We are looking for feedback on three items for SQL Server Code Name “Denali”. First, are the supported OSes. Second, are the supported upgrade paths. Third, is the way the installer handles unsupported OSes and upgrade paths. Specifically we want to know if these will slow down your adoption of SQL Server Code Name “Denali”.
1) The current support matrix for OSes is as follows:
2) Denali will support upgrading from these SQL Server versions:
3) The installer is going to block installation on unsupported OSes and it will block unsupported upgrade paths.
If the current support matrix for OSes, the current support matrix for upgrade, or the installation blocks will delay your adoption of of SQL Server called “Denali”, please provide this feedback to us! You can provide us this feedback by adding a comment below or submitting the feedback through the SQL Server Connect.
Sadly, I still see a lot of instances out there running SQL 2000. Yes - I know it's unsupported at this point, but the number of server running it out there is huge.
I'm not advocating an upgrade path from 2000 though.
I think those requirements are reasonable. I would rather SQL team spend more time on other things that supporting old operating systems and upgrading really old (un)patched SQL installs. I have had about 50% success rate with in-place upgrades, so I gave up on them and do backup/restore or logshipping to new servers running latest OS and SQL edition.
For the operating systems, I don't have a problem with it at all.
For the SQL Server versions, I don't think it will be wise to block an upgrade from SQL 2005 SP3 or 2008 SP1 or 2008 R2 RTM. These are the versions (I'll refer to them below as "currentish versions") that a lot of people are still running, as a service pack upgrade in a lot of cases requires as much planning and lead time as a major version upgrade.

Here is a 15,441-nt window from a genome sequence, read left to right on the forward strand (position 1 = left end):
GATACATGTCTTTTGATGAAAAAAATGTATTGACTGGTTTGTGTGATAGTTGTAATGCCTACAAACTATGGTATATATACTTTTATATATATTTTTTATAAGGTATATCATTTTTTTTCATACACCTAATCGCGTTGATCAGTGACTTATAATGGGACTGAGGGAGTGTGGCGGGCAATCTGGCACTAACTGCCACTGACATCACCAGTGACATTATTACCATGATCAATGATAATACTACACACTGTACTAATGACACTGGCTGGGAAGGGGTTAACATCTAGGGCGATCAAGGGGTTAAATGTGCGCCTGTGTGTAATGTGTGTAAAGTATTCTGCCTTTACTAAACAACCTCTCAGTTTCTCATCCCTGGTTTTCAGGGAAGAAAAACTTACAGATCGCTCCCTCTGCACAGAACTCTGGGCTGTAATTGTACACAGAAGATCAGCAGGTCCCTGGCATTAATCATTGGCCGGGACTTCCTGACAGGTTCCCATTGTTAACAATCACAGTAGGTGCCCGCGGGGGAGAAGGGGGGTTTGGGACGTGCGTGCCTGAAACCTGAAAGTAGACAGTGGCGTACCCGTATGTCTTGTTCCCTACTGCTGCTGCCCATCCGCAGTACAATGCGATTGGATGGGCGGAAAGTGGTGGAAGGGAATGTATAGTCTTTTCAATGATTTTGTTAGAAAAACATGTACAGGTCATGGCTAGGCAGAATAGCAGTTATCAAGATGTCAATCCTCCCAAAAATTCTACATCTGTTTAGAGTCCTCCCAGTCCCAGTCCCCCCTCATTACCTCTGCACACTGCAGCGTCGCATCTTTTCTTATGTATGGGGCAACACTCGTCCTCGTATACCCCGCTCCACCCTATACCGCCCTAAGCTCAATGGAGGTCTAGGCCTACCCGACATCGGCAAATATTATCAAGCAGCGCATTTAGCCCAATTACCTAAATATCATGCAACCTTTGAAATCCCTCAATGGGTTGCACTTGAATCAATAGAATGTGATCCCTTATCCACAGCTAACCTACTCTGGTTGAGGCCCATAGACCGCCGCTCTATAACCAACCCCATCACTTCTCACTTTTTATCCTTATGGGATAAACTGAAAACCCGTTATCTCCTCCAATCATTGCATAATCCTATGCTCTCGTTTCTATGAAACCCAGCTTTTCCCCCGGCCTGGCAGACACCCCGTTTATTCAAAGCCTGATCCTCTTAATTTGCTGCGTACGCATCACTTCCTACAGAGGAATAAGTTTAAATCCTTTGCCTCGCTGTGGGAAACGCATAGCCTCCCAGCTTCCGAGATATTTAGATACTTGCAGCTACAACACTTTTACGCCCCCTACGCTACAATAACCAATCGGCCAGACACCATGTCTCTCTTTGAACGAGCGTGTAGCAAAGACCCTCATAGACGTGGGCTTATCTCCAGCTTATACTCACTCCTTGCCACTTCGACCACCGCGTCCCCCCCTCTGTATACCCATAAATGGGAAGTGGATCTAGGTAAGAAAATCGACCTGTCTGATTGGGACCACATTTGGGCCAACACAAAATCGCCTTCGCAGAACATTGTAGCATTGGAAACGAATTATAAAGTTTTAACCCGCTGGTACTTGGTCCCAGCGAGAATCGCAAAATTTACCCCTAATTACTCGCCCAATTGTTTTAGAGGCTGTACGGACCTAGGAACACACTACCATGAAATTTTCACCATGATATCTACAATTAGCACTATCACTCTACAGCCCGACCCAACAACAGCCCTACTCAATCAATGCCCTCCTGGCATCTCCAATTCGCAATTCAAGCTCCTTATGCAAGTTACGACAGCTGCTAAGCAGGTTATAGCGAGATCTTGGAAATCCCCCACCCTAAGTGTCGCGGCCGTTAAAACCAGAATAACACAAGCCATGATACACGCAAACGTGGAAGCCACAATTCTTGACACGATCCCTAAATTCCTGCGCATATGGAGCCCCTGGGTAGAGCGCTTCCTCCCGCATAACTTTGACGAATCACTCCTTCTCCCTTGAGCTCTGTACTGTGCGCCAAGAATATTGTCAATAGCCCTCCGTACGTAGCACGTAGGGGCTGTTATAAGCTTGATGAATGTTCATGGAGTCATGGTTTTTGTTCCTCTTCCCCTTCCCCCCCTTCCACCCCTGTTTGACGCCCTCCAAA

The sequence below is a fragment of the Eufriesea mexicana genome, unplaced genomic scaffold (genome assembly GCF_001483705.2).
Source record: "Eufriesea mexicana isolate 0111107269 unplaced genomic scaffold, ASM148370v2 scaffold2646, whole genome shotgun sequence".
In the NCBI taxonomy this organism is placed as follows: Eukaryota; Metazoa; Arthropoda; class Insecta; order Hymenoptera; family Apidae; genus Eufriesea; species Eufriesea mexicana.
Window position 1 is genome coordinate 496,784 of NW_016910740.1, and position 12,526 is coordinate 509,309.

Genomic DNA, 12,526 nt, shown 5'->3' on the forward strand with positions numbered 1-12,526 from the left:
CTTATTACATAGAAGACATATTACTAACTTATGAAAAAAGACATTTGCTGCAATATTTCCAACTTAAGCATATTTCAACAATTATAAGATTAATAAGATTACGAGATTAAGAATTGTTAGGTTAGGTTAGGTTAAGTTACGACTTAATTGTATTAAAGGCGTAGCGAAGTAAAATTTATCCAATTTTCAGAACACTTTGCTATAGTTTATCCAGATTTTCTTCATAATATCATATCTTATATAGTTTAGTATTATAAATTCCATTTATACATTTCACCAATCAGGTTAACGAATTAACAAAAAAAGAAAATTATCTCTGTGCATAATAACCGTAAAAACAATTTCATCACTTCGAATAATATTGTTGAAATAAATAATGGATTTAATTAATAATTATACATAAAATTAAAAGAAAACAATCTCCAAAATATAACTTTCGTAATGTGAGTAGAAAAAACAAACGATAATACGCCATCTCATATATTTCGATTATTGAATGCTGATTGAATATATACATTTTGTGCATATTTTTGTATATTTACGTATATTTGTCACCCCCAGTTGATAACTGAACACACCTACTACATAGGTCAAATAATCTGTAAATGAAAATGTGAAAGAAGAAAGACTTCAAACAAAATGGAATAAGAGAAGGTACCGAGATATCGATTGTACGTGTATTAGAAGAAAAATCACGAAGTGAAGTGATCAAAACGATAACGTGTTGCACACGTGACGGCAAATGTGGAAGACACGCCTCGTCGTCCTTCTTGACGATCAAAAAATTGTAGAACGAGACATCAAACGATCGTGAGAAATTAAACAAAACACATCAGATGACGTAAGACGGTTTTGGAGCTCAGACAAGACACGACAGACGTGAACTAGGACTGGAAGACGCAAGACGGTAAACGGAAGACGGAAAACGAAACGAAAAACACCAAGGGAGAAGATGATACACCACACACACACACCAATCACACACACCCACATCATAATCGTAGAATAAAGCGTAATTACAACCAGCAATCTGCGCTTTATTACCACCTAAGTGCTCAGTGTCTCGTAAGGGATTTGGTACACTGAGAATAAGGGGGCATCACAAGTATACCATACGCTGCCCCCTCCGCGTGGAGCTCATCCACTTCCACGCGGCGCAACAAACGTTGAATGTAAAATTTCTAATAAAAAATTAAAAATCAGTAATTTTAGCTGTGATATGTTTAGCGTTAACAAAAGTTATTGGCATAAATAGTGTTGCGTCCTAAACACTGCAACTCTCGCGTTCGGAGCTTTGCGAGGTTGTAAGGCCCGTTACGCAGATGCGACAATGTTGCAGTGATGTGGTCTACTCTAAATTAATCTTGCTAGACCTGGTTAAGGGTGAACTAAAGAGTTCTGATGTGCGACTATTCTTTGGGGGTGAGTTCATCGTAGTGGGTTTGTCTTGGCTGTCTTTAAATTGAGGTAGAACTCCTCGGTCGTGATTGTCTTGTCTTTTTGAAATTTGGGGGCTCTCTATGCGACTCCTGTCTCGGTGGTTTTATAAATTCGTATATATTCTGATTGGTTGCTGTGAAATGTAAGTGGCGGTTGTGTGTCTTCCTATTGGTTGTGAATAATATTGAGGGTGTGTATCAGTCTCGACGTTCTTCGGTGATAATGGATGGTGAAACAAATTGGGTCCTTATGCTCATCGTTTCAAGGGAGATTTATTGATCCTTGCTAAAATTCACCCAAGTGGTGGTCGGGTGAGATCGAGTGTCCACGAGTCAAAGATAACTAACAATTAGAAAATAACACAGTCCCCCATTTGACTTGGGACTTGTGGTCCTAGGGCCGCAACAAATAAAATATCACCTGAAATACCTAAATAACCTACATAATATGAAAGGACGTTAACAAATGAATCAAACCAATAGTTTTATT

Are there technical reasons that make "currentish versions"-1 harder to upgrade? Or is just that you only want to /*support*/ the upgrade from "currentish versions"?
For my full take, see sqlha.com/.../sql-server-denali-upgrading-supported-platforms-and-you. I think the OS list is potentially problematic depending on certain feature usage of Denali based on what we know right now.
Looks good and please, for the love of all that is good and right, don't add XP support. Companies need to have substantial reasons to rip that XP band-aid off. Anything to help put the legacy stuff to rest, the better IMO
Agree with all of this
My god. No XP Support! (Sarcasm there) I'm sure there are some edge cases out there for Server 2K3 but I don't think it's anything worth worrying about.
I'd be overjoyed if there was no 64-bit support, no XP support.
Sadly, that Windows XP is not supported. I know many developers use SQL Server Express + SSMS on their Windows XP corporate workstations. And they do not plan to move to Windows 7 soon. I do understand, that life is going on, but still ... I wish it would support XP.
I think that limiting the upgrade options are fine. My big concern is the lack of support for XP and how this may impact the uptake of Denali. Desktops are usually the first places to get new versions just because people can deploy them locally and play around with them, building a business case to get a server level install.
I recently left a company with > 10k desktops, all of which were running XP and there was no plan in sight to move to Windows 7. This is not an uncommon scenario. I would hate to see slow movement on Denali because of this (although at this point I can't see how there could be any option to run on XP).
It sounds great. But, Microsoft is famous for backward compatibility. If they have these restriction in the upcoming SQL Server version that leads to delay in using SQL Server code name Denali for some organization.
I would ask Microsoft to give some alternative to support the upgrade from all available older version to Denali.
Operating system, I can see may companies still using Windows XP and Windows Server 2003. So, I many expect SQL Server Denali to support some basic features in these operating system.
MSFT needs to cut that umbilical cord and I think the listed upgrade paths are reasonable. Vendors are quite liberal with their upgrades and if DBAs have MSFT behind them to enforce those upgrade requirements maybe we won't have that many SQL 2000s lingering about. I must agree that SQL upgrade path is a bit strict but I personally can live with that. We're currently maintaining four versions of SQL and because of SQL 2000 we need to have our maintenance jobs adhere to less than best practice procedures.
My company still using windows xp and their is no plan to change that.Win xp is the best operating system ms have.
I am not in favor of support for XP or Server 2003. Its time IT shops moved on.
Definitely should support XP. Windows XP is a great small footprint OS (can be made into) and it definitely makes testing easier on Virtual Machines.